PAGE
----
Editors' ChoiceCancer

A Death by a Thousand Cuts

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Science Translational Medicine  27 Jul 2011:
Vol. 3, Issue 93, pp. 93ec119
DOI: 10.1126/scitranslmed.3002968

Lung cancer globally is the number one cause of cancer death in men in both developed and underdeveloped countries, with 70% of patients initially diagnosed with incurable disease. Like many other cancers, lung cancer is not a single entity but a tapestry of many diseases with different histology and molecular profiles.

The successful identification of the molecular aberrations in lung cancer has led to therapies that produce profound clinical responses in those patients with lung cancer harboring echinoderm microtubule-associated protein-like–anaplastic lymphoma kinase (EML-ALK) translocations or bearing epidermal growth factor receptor (EGFR) mutations. These subtypes make up less than 14% of all lung cancers, but our successes have profoundly changed how we approach the patients with these types of cancer.

A recent paper by Hammond et al. suggests that another molecular subtype of lung cancer will benefit from an existing molecular therapy—the drug dasatinib. The investigators sequenced over 201 genes, including the entire tyrosine kinome, in 20 primary squamous-cell lung cancer (SCC) samples and matched normal controls. They identified 25 missense mutations and, with further analysis of another 48 SCC samples, identified the discoidin domain receptor 2 (DDR2) kinase as the most common recurrent mutation in both samples subsets, a total of 3.8%. Silencing of mutated DDR2 with RNA interference in SCC cell lines caused cell death. They also discovered that lung cancer from a patient who had been in a dasatinib study and had responded bore a DDR2 mutation. Further, xenografts established from a DDR2 mutant cell line in mice showed sensitivity to dasatinib, and expression of mutated DDR2 led to cellular transformation that was blocked by dasatinib.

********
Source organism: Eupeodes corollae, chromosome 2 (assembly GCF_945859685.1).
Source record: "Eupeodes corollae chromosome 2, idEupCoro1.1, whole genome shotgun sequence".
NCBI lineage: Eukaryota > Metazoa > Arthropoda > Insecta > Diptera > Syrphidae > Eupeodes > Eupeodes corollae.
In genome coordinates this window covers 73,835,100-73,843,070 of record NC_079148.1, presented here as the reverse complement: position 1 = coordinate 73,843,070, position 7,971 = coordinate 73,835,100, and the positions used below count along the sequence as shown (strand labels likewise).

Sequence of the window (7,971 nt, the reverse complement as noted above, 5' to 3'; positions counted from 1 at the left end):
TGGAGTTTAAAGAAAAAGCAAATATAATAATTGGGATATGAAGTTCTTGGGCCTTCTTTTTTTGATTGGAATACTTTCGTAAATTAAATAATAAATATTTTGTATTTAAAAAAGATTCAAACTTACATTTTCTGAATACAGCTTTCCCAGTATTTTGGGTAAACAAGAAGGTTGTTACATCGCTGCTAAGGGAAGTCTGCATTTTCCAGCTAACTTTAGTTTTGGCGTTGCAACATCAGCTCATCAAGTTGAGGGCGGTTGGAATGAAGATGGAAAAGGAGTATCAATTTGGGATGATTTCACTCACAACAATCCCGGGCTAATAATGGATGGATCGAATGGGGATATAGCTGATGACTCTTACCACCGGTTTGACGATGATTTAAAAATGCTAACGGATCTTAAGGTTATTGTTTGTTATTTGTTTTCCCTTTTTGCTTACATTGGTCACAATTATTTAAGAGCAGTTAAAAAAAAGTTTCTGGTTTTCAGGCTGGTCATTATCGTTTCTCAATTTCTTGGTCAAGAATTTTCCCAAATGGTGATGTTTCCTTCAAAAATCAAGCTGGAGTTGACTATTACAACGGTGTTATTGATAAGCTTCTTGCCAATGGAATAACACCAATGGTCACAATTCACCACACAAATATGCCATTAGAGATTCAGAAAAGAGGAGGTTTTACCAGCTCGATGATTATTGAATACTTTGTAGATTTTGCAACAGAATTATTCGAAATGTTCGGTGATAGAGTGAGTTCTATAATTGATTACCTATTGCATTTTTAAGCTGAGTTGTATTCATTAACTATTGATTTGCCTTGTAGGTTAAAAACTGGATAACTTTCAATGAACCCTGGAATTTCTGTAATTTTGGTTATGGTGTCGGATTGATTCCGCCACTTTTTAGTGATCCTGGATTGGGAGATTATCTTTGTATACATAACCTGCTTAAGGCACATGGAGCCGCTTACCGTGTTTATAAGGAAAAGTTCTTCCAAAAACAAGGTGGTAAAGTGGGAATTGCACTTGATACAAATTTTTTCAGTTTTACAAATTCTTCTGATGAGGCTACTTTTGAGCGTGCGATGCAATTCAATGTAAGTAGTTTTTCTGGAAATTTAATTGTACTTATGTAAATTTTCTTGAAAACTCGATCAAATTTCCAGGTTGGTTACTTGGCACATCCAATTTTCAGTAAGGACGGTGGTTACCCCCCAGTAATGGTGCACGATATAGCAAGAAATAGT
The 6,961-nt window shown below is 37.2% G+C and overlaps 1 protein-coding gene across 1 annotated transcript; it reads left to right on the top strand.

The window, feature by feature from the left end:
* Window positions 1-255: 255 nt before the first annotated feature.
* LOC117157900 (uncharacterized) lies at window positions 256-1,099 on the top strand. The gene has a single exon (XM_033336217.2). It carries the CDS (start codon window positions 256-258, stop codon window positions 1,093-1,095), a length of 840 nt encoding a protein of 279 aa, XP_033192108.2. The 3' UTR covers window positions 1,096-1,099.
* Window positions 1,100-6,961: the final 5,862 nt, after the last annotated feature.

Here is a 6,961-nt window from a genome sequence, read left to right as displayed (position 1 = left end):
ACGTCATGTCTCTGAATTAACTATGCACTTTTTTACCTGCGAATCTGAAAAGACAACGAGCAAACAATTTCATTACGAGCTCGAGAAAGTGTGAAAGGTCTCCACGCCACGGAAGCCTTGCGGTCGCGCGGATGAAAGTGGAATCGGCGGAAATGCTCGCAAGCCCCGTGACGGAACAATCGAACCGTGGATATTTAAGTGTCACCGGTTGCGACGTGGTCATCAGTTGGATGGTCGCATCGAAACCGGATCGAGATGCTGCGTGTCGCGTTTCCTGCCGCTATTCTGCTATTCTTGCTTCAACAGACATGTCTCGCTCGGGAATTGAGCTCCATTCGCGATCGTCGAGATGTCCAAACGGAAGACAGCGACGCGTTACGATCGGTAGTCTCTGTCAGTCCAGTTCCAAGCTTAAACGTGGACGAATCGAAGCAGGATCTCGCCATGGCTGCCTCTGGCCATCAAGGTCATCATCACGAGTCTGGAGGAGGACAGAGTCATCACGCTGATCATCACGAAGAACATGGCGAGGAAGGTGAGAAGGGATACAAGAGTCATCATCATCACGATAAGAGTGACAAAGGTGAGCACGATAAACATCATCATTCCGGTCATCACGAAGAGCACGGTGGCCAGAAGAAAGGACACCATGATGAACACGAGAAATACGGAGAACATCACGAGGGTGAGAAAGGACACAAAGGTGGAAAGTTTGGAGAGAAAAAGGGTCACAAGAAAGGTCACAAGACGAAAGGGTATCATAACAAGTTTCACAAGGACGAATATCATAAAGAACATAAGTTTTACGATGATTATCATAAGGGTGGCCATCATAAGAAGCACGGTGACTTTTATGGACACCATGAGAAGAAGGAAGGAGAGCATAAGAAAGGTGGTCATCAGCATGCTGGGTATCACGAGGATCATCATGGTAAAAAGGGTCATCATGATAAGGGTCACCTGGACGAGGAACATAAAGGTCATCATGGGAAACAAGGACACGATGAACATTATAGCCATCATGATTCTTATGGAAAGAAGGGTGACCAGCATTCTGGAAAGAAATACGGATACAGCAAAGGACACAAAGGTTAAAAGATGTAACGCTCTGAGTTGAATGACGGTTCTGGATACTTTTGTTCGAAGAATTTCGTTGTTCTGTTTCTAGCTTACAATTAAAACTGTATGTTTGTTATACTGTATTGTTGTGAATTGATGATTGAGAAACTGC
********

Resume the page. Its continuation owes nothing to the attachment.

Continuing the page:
Larger studies looking at the effect of dasatinib in lung cancer patients with known DDR2 mutations are currently being planned. If these are positive, this study will have initiated another small but significant strike at a lung cancer.

P. S. Hammerman et al., Mutations in the DDR2 kinase gene identify a novel therapeutic target in squamous cell lung cancer. Cancer Discov. 1, 78–89 (2011). [Abstract]

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